05/07/2017 Washington, D.C. (International Christian Concern) – International Christian Concern (ICC) has learned that on Saturday, May 6, a Christian man in El-Arish, Egypt, was shot and killed by four masked men while inside his barbershop. This is the first Christian to be murdered by masked men in El-Arish since seven were killed in a series of murders over the months of January and February, causing hundreds of Christian families to flee the city.
Nabeel Saber Fawzi, age 40, and his family, including a wife and two children, were among the hundreds of Christian families to flee El-Arish in late February 2017.
“Nabeel and his family fled to Port Said where they lived in a small apartment in a youth house,” a relative of Fawzi, wishing to remain anonymous, told ICC.
“On April 27, Nabeel decided to leave his wife and children in Port Said to return and reopen his barbershop in Arish because he did find any job in Port Said to meet the physical needs of his family,” the relative explained.”Plus, he thought that the situation had become quiet and stable in Arish.”
“He was opening his barbershop from time to time over the last 10 days,” the relative continued. “On Saturday, May 6, four masked gunmen broke into his shop and shot him in the head resulting in immediate death.”
Starting in late January through February, seven Christians in El-Arish were murdered under similar circumstance. As this series of targeted murders was taking place, an Islamic State affiliate in the Sinai promised to eliminate Egypt’s Christian minority claiming Egyptian Christians were the group’s “favorite prey.” Since then, ISIS attacks across Egypt have dramatically increased, including the bombing of two churches on Palm Sunday killing at least 45 and injuring another 126.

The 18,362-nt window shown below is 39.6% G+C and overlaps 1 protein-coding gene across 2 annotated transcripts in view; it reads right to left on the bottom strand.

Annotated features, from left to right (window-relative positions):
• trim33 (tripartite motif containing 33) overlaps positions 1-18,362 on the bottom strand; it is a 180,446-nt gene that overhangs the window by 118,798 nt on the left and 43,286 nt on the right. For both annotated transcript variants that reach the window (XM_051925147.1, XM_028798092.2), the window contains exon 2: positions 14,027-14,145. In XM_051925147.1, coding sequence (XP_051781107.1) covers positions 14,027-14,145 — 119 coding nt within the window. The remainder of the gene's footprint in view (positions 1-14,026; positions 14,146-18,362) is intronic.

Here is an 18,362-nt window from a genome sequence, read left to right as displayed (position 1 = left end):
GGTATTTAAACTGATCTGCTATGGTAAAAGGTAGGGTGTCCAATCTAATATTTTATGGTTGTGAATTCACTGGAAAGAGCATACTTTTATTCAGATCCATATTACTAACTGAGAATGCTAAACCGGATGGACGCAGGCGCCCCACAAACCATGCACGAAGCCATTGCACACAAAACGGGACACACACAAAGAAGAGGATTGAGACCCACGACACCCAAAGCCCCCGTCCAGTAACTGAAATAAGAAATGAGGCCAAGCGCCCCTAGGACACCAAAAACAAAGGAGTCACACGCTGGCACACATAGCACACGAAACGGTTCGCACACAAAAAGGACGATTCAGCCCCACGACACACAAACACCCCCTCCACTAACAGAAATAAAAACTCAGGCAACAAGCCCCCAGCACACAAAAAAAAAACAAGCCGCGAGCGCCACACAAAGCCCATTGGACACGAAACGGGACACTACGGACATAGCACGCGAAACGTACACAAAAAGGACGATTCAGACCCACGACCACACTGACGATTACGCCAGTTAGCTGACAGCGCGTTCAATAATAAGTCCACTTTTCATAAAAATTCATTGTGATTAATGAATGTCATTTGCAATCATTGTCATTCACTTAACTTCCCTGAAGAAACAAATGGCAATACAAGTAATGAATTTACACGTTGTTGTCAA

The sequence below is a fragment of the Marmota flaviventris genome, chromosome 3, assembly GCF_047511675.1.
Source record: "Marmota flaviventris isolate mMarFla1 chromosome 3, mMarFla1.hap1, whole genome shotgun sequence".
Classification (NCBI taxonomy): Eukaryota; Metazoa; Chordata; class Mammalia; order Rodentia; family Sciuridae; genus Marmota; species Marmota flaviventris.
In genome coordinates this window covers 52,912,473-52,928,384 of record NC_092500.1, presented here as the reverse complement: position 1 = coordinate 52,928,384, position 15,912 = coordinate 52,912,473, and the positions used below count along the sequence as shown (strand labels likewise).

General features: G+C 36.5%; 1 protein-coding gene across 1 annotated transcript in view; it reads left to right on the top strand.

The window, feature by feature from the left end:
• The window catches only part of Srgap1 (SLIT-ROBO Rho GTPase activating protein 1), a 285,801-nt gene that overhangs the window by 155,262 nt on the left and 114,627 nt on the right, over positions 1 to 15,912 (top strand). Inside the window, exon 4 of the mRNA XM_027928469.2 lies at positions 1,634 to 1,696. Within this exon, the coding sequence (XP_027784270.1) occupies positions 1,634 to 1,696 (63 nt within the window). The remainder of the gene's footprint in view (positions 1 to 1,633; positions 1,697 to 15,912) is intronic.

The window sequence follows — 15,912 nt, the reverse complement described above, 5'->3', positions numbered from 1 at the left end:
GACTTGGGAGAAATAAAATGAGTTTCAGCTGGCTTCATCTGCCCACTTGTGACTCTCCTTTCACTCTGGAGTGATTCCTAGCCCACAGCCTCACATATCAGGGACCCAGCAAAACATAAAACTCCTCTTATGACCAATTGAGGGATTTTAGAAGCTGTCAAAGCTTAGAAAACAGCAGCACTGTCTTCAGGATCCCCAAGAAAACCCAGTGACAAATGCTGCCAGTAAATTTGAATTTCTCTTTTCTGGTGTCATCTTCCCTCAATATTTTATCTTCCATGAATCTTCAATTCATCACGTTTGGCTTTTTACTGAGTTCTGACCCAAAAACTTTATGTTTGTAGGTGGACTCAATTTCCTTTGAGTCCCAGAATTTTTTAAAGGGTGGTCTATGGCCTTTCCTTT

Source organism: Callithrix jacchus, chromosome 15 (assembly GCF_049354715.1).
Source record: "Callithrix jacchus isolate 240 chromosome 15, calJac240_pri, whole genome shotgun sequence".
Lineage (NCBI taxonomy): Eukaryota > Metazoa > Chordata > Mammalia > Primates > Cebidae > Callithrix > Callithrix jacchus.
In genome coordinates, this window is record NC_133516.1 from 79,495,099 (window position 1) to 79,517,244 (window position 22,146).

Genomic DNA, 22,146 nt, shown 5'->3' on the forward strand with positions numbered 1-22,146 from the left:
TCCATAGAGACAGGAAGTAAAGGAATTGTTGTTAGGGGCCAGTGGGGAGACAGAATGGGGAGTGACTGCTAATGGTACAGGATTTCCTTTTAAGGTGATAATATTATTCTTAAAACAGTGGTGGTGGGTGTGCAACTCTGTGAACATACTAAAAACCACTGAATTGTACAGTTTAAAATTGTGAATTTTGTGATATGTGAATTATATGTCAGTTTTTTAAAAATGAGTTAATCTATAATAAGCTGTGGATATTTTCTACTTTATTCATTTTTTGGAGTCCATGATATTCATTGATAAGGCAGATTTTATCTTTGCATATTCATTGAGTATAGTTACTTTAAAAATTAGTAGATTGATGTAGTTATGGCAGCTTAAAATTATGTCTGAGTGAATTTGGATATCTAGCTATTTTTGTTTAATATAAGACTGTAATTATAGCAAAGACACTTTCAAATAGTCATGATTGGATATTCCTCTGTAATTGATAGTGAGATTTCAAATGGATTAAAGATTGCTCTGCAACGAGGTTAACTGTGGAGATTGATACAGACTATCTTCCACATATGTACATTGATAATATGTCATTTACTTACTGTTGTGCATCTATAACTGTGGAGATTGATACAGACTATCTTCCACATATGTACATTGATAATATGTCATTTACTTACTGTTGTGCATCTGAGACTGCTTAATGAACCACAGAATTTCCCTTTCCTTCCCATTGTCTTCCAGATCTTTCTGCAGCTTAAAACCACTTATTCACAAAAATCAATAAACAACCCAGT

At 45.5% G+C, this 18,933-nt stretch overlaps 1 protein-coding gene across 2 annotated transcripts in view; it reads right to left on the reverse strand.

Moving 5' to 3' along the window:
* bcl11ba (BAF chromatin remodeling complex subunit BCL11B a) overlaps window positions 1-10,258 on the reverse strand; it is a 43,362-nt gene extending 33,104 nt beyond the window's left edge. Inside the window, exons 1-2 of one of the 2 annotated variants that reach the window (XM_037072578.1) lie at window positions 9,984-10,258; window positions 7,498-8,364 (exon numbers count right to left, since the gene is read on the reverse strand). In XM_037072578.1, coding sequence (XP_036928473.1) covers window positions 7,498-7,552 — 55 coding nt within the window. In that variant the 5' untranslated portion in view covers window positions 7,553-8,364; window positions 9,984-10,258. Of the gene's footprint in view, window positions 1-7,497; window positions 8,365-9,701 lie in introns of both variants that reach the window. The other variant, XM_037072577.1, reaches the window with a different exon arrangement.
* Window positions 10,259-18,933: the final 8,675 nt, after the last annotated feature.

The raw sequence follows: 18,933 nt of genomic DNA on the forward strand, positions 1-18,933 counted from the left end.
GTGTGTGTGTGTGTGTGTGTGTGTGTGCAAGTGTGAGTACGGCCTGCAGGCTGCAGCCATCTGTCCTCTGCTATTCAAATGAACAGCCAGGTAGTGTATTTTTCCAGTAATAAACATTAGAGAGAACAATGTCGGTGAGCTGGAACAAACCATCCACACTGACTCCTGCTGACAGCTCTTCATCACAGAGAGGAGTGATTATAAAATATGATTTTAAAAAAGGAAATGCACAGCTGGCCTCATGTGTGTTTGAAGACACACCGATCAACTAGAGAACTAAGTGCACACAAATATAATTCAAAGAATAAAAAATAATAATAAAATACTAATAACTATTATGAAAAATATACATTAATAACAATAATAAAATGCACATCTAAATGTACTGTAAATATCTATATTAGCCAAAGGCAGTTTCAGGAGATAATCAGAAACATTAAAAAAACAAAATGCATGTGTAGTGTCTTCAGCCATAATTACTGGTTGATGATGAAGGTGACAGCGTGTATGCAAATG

William Stark, ICC’s regional manager, said, “We are deeply concerned for the developing situation in Egypt. This year has already been a difficult year for many Christians in Egypt, especially those displaced by the El-Arish murders and those affected by the Palm Sunday bombings. Unfortunately, many of the Christian families displaced from El-Arish find themselves in situations similar to Nabeel. Cut off from their homes and livelihoods, many are finding it difficult to provide for themselves. More has to be done by Egypt’s authorities to confront ISIS and secure Christian communities across Egypt. Until then, it is likely we will continue to see attacks on Christians and their places of worship.”